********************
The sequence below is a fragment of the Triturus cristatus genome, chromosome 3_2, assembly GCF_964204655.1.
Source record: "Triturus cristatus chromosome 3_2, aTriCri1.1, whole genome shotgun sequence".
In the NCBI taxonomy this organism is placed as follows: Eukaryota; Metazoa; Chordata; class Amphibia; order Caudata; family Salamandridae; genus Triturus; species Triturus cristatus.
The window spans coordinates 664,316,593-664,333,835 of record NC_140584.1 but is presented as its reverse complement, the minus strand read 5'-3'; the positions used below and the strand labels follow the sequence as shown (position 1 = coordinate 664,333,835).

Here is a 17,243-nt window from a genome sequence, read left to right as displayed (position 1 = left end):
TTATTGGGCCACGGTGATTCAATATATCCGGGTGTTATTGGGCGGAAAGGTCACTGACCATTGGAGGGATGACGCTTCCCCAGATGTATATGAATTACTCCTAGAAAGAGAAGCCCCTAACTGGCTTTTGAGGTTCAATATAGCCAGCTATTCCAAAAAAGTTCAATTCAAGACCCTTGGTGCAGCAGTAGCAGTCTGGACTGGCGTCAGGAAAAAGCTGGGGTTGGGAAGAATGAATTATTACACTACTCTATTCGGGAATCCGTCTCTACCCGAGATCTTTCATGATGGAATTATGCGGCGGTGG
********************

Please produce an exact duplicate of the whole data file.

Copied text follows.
The sequence below is a fragment of the Triturus cristatus genome, chromosome 3_2, assembly GCF_964204655.1.
Source record: "Triturus cristatus chromosome 3_2, aTriCri1.1, whole genome shotgun sequence".
In the NCBI taxonomy this organism is placed as follows: Eukaryota; Metazoa; Chordata; class Amphibia; order Caudata; family Salamandridae; genus Triturus; species Triturus cristatus.
The window spans coordinates 664,316,593-664,333,835 of record NC_140584.1 but is presented as its reverse complement, the minus strand read 5'-3'; the positions used below and the strand labels follow the sequence as shown (position 1 = coordinate 664,333,835).

Here is a 17,243-nt window from a genome sequence, read left to right as displayed (position 1 = left end):
TTATTGGGCCACGGTGATTCAATATATCCGGGTGTTATTGGGCGGAAAGGTCACTGACCATTGGAGGGATGACGCTTCCCCAGATGTATATGAATTACTCCTAGAAAGAGAAGCCCCTAACTGGCTTTTGAGGTTCAATATAGCCAGCTATTCCAAAAAAGTTCAATTCAAGACCCTTGGTGCAGCAGTAGCAGTCTGGACTGGCGTCAGGAAAAAGCTGGGGTTGGGAAGAATGAATTATTACACTACTCTATTCGGGAATCCGTCTCTACCCGAGATCTTTCATGATGGAATTATGCGGCGGTGG